According to a report today from RealtyTrac, foreclosure filings — which include default notices, scheduled auctions and bank repossessions — were reported on 937,840 properties in September.
That marked a 5% increase from the second quarter and a 23% rise compared to the same quarter in 2008.
In fact, all told one in every 136 U.S. housing units received a foreclosure filing during the quarter – the highest quarterly foreclosure rate since RealtyTrac began issuing its report in the first quarter of 2005.
Of course, that is only half of the story since the dirty little secret in all of this is that there is a “shadow inventory” of foreclosed homes about to hit the market this spring.
In fact, the banks have kicked this little can so far down the road now that there is a tidal wave of homes out there that will need to be dealt with, either through short sales or foreclosures.
According to Ivy Zelman, CEO of Zelman & Associates, that wave could reach as high as 3 to 4 million distressed homes hitting the market, since 3.7 million homes are either already in the foreclosure process or are at least 90 days past due.
That’s an important distinction, since a recent analysis of foreclosure rates by the Amherst Group showed cure rates for these loans are practically non-existent. The Amherst data noted a near 0% cure rate of all loans in foreclosure, while loans 90 plus days past due were cured only 0.8% of the time.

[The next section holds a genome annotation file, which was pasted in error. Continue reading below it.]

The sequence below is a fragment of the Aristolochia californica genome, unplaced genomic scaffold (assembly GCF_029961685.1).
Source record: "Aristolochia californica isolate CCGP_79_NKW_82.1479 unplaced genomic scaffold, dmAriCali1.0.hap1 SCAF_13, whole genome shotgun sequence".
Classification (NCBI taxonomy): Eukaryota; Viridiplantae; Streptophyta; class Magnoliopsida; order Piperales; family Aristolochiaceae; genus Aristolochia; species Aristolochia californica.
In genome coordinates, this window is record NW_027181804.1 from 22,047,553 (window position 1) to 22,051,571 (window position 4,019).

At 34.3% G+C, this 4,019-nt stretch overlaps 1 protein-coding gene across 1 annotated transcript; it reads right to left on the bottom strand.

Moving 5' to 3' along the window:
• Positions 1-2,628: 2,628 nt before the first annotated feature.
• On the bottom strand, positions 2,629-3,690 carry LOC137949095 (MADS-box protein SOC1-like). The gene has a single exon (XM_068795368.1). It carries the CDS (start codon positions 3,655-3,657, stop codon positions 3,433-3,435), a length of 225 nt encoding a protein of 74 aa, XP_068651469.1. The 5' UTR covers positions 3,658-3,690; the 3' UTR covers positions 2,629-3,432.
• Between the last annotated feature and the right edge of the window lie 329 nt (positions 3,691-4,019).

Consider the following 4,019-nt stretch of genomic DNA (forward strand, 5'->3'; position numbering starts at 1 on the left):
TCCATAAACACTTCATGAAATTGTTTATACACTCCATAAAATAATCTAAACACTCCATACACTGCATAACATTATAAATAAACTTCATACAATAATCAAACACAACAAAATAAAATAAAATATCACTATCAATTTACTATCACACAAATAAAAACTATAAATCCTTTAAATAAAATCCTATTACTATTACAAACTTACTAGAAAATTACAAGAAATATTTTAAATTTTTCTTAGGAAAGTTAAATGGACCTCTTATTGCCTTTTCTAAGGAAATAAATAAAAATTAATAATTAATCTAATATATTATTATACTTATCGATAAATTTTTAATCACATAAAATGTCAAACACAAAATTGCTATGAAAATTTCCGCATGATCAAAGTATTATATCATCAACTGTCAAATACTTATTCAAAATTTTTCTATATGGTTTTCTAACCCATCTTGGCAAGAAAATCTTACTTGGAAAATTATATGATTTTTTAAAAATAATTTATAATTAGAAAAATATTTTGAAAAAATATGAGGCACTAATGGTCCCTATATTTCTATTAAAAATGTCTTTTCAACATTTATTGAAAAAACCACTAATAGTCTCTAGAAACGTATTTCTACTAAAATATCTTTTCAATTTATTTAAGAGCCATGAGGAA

As for loan modifications, you can practically forget them – 70% of all loans re-default within 12 months. You can add them to the total pushing the number even higher.
In that regard, Amherst actually believes the real shadow inventory of distressed properties will be closer to 7 million, equivalent to 135% of the average number of homes sold in a year.
So when you add it all up, the picture you get is lot less rosy than the one the housing bulls are trying to paint.
And I haven’t even mentioned what soaring unemployment, exploding option ARMS, and the collapse of the FHA will do the market.
At this point, talk of a housing bottom is greatly exaggerated.
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